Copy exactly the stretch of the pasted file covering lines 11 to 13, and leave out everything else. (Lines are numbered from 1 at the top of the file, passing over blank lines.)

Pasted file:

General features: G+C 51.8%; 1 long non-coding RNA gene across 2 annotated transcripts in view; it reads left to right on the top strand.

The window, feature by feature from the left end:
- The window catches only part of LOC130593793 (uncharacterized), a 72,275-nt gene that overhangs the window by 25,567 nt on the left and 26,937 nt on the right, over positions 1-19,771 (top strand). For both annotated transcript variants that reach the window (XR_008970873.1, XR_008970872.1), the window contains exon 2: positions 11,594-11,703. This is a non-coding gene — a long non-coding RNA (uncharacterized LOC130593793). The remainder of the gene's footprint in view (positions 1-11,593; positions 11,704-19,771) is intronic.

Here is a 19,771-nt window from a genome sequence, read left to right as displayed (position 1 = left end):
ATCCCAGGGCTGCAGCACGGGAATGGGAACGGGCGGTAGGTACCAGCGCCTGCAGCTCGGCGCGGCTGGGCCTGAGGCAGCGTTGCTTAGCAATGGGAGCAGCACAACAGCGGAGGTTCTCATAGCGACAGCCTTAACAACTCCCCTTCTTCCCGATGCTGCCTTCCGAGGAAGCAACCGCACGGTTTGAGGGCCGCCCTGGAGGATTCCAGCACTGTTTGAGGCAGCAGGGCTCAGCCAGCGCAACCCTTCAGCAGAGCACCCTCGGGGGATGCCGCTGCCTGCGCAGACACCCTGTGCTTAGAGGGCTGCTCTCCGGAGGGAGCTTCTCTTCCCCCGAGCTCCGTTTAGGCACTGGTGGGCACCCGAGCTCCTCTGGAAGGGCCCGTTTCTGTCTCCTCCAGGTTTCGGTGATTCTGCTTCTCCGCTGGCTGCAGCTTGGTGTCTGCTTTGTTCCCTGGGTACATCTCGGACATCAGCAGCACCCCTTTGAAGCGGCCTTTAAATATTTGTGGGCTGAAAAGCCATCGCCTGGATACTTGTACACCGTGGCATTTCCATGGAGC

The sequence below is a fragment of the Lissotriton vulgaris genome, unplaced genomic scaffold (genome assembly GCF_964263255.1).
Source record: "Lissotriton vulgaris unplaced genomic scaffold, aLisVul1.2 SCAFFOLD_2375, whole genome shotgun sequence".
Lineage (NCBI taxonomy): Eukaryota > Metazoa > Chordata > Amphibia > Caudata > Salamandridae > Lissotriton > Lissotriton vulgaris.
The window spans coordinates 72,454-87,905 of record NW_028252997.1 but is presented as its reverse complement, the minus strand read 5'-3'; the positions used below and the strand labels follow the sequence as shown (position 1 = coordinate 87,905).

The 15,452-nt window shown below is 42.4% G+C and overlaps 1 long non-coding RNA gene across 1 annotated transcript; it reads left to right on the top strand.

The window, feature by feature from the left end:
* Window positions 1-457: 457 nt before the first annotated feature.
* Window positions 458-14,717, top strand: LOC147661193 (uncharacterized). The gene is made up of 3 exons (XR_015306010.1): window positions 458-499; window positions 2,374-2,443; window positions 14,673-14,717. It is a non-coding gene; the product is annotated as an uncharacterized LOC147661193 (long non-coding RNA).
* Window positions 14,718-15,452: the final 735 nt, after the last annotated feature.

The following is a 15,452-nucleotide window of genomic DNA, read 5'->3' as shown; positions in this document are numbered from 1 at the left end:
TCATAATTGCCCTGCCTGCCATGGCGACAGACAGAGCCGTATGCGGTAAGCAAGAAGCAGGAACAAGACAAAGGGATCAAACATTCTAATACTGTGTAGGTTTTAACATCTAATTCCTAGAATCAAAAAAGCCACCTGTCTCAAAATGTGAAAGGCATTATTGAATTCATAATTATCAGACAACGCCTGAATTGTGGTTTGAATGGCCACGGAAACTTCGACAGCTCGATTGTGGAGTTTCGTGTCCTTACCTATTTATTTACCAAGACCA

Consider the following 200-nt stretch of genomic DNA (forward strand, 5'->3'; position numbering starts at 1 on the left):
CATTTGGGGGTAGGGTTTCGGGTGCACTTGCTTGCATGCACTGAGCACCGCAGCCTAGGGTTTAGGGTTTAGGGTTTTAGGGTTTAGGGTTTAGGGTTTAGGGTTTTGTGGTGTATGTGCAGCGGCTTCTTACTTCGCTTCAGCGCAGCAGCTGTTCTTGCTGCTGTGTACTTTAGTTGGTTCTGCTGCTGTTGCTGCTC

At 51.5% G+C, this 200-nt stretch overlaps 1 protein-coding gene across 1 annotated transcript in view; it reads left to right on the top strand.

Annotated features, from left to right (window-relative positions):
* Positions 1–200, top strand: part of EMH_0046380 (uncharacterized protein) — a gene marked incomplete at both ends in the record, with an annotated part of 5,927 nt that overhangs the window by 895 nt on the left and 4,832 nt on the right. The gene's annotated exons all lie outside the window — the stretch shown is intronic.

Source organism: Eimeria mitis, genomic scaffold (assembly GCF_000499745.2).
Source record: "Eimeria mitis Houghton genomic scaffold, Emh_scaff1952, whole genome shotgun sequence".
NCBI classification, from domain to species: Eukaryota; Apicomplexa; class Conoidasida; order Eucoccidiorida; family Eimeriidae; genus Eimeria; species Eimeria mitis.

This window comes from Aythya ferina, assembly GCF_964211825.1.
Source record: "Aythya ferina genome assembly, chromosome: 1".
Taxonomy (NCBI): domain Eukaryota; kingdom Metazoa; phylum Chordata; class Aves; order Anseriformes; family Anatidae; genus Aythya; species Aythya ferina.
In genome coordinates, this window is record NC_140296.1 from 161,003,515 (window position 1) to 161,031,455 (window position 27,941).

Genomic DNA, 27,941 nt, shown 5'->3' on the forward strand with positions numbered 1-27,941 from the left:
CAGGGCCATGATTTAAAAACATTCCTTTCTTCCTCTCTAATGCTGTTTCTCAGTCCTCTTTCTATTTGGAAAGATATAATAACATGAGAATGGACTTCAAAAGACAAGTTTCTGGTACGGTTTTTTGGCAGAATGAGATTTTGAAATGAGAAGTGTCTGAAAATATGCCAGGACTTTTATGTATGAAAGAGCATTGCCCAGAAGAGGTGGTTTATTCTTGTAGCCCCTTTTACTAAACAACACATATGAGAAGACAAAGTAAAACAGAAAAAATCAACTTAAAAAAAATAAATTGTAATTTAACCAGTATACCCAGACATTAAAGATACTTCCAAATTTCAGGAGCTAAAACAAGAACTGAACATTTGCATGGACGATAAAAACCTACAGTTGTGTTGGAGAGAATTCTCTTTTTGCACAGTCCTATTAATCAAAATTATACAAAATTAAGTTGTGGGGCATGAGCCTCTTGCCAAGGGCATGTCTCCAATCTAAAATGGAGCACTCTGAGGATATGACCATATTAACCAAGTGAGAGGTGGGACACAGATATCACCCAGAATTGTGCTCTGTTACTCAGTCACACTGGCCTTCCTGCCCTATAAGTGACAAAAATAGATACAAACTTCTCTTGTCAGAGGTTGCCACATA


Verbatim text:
The window, feature by feature from the left end:
* Window positions 1-457: 457 nt before the first annotated feature.
* Window positions 458-14,717, top strand: LOC147661193 (uncharacterized). The gene is made up of 3 exons (XR_015306010.1): window positions 458-499; window positions 2,374-2,443; window positions 14,673-14,717. It is a non-coding gene; the product is annotated as an uncharacterized LOC147661193 (long non-coding RNA).